With the NDP’s support beginning to slip in Quebec, a recent survey from Forum Research indicates that among the party’s supporters Thomas Mulcair is the leadership candidate seen as the best person for the job.
The poll, conducted on December 13 and surveying some 300 NDP supporters, suggests that roughly half (47 per cent) of the party’s voters are unsure who would make the best leader. But of the 53 per cent who expressed an opinion, Mulcair garnered 45 per cent support, well ahead of fellow MP Peggy Nash (16 per cent).
You can read the rest of the article on my thoughts on what these numbers mean at The Huffington Post Canada here.
For all of the actual numbers from the poll, keep reading. But before we get to the leadership numbers, let's look at the voting intentions of those surveyed in this IVR Forum poll.
This six-point gap has been repeated in other surveys.
The Liberals stand at 21% while the Greens are at 8%.
This poll is marred a little, however, by an overly large "Other" response. One imagines that this is something to expect in IVR polling, and much of that other (5% nationally) probably represents undecided voters.
Forum has the Conservatives down to 33% in Ontario, with the Liberals trailing at 27% and the NDP at 23%. The one remarkable number is the 12% for the Greens, which would be enough to put them in striking distance of a seat in the province - though we're likely talking about the outside edges of the MOE.
In Quebec, the New Democrats are down to only 28%, the second poll to put them below 30% support. The Bloc Québécois stands at 22% while the Liberals and Conservatives are almost tied with 19% and 18% support apiece. But these numbers are deceptive, as 8% of respondents said "Other". Sorry folks, François Legault isn't running federally! Portioning out that 8% more reasonably boosts the NDP to 30% and the Bloc to 24%.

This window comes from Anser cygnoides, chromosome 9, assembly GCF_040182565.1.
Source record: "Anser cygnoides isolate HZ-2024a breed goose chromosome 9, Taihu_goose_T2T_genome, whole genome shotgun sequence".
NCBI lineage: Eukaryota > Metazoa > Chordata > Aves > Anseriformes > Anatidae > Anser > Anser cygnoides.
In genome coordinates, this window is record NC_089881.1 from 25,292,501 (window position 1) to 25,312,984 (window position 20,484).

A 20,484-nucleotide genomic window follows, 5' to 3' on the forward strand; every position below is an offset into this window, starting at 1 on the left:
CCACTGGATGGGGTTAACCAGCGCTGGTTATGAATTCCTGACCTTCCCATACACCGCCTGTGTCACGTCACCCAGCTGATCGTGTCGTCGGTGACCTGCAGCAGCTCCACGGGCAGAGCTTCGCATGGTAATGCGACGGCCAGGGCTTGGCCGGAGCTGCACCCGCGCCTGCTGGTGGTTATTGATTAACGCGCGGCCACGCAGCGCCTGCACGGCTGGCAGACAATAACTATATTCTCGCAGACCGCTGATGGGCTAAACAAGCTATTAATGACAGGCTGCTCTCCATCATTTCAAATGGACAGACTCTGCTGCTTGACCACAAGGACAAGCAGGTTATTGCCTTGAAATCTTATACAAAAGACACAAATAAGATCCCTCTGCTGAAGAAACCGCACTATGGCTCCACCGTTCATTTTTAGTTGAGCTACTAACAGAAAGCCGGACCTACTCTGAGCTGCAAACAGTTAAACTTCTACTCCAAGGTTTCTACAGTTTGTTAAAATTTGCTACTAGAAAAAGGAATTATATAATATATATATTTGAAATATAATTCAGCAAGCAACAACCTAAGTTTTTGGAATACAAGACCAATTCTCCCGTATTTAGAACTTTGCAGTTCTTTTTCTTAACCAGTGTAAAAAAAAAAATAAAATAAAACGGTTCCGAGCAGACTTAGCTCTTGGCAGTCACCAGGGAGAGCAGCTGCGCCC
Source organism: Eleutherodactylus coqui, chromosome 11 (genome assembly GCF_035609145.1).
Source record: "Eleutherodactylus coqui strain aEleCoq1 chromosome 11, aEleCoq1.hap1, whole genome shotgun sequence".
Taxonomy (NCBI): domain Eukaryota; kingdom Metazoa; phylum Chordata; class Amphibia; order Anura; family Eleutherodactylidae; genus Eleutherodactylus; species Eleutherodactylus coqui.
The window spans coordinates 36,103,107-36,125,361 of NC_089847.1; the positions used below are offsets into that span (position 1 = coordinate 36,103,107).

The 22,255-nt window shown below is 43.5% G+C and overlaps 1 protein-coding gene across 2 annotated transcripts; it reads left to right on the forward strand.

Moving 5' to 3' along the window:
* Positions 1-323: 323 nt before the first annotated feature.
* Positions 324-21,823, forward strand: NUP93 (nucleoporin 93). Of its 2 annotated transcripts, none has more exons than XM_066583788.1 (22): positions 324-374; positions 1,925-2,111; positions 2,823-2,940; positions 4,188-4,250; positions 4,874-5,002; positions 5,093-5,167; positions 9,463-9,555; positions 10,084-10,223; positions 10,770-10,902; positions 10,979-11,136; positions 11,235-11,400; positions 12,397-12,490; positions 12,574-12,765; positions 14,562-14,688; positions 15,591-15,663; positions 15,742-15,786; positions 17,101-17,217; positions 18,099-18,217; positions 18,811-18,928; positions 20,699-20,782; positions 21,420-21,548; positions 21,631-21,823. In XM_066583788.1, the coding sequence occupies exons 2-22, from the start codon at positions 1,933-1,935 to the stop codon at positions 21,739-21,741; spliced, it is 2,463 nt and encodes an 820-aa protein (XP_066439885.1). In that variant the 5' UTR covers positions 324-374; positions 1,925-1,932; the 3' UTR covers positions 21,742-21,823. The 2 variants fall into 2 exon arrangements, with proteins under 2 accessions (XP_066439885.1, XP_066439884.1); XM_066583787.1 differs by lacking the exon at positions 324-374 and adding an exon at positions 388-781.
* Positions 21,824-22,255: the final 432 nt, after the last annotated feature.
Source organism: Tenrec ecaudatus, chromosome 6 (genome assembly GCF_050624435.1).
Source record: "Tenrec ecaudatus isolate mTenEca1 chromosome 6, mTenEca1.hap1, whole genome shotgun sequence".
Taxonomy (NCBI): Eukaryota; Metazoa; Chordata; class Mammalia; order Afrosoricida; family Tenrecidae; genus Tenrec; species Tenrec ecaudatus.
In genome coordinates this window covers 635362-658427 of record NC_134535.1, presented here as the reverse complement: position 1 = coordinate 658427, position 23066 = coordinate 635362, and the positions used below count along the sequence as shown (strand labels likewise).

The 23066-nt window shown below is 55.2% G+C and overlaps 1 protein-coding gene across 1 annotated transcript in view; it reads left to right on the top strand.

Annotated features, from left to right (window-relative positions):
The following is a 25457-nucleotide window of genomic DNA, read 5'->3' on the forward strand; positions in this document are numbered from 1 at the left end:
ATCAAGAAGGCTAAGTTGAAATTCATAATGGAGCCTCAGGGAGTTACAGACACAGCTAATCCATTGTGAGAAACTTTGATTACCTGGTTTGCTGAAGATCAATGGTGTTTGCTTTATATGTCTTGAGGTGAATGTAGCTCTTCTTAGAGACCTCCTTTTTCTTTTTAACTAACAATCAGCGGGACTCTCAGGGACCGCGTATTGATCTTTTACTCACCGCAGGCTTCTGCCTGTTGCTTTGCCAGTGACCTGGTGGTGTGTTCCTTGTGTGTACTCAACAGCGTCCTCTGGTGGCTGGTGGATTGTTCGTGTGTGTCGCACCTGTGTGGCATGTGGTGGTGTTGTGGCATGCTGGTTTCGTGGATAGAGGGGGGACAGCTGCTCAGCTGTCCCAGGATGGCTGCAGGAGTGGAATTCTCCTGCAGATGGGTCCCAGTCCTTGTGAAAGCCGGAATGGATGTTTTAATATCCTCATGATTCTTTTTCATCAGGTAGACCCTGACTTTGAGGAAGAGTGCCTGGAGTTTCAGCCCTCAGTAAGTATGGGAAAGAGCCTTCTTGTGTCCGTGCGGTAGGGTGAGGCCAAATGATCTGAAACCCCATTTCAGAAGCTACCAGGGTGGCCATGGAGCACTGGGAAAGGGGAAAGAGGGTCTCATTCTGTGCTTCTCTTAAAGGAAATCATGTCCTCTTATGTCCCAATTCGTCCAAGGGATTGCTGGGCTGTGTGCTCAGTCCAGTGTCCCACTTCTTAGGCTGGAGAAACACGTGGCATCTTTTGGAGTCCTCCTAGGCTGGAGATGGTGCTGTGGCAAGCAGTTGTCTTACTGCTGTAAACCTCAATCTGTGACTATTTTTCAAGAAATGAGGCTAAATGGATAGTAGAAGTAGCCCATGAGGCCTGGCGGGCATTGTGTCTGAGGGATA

Forum has the Conservatives and New Democrats tied at 39% apiece in British Columbia and the three main parties neck-and-neck in Atlantic Canada. The pollster has also taken on Nanos's bad habit of lumping Alberta, Saskatchewan, and Manitoba together. In this Albersaskitoba the Conservatives stand at 51% to the NDP's 23%.
The Conservatives win 19 seats in British Columbia, 27 in Alberta, 19 in the Prairies, 52 in Ontario, 11 in Quebec, 14 in Atlantic Canada, and one in the north, putting them 12 short of a majority and 23 seats short of their current standing. In the 338-seat House of Commons their number would probably increase to 159, or 10 short of a majority.
The New Democrats win 15 seats in British Columbia, one in Alberta, six in the Prairies, 23 in Ontario, 42 in Quebec, six in Atlantic Canada, and one in the north.
The Liberals win one seat in British Columbia, three in the Prairies, 31 in Ontario, 13 in Quebec, 12 in Atlantic Canada, and one in the north.
Of note is that a combination of Liberal, NDP, and Green seats would total 156, or a majority. In a 338-seat House they might win 170, or one above the majority threshold.
Now, the NDP leadership poll. Forum asked supporters of the NDP in the 2011 federal election who they thought would be the best leader of the New Democrats. Fully 47% were undecided, but of the 53% who were decided Thomas Mulcair came out on top with 45% support. Peggy Nash followed with 16%.
After that, we get into the dregs. With a margin of error of about 8%, we can only really say with real confidence that Mulcair is definitely ahead and Nash is probably ahead of the peloton.
In that peloton is Brian Topp and Niki Ashton at 8%, Roméo Saganash at 7%, Martin Singh at 5%, and Paul Dewar, Robert Chisholm, and Nathan Cullen at 4%.
As I mention in my article, this could be all about name recognition. It isn't a predictor of who will win the race, since it is members and not voters that will decide. But if Brian Topp wins with 8% name recognition among decideds (or 4% among undecideds) that is a wee bit of a problem.
The chart at the top of the page that tracks the leadership support of NDP voters does not take out the undecideds. If we keep the undecideds in the calculation, we get 47% without an opinion and approximately 24% support for Mulcair, 8% for Nash, 4% for Topp, Ashton, and Saganash, 3% for Singh, and 2% for Dewar, Chisholm, and Cullen.
At the very least, if the NDP chooses Mulcair, Canadians will have a good idea of what they are getting, or at a minimum will know the name of the Official Opposition leader. If the NDP chooses Topp or Dewar or Nash, the party will need to work on defining their new leader and getting Canadians to know him or her. That means lost time and an opportunity for the Conservatives to do what they did so successfully to Michael Ignatieff.
It will be interesting to see how these numbers move as the leadership race continues.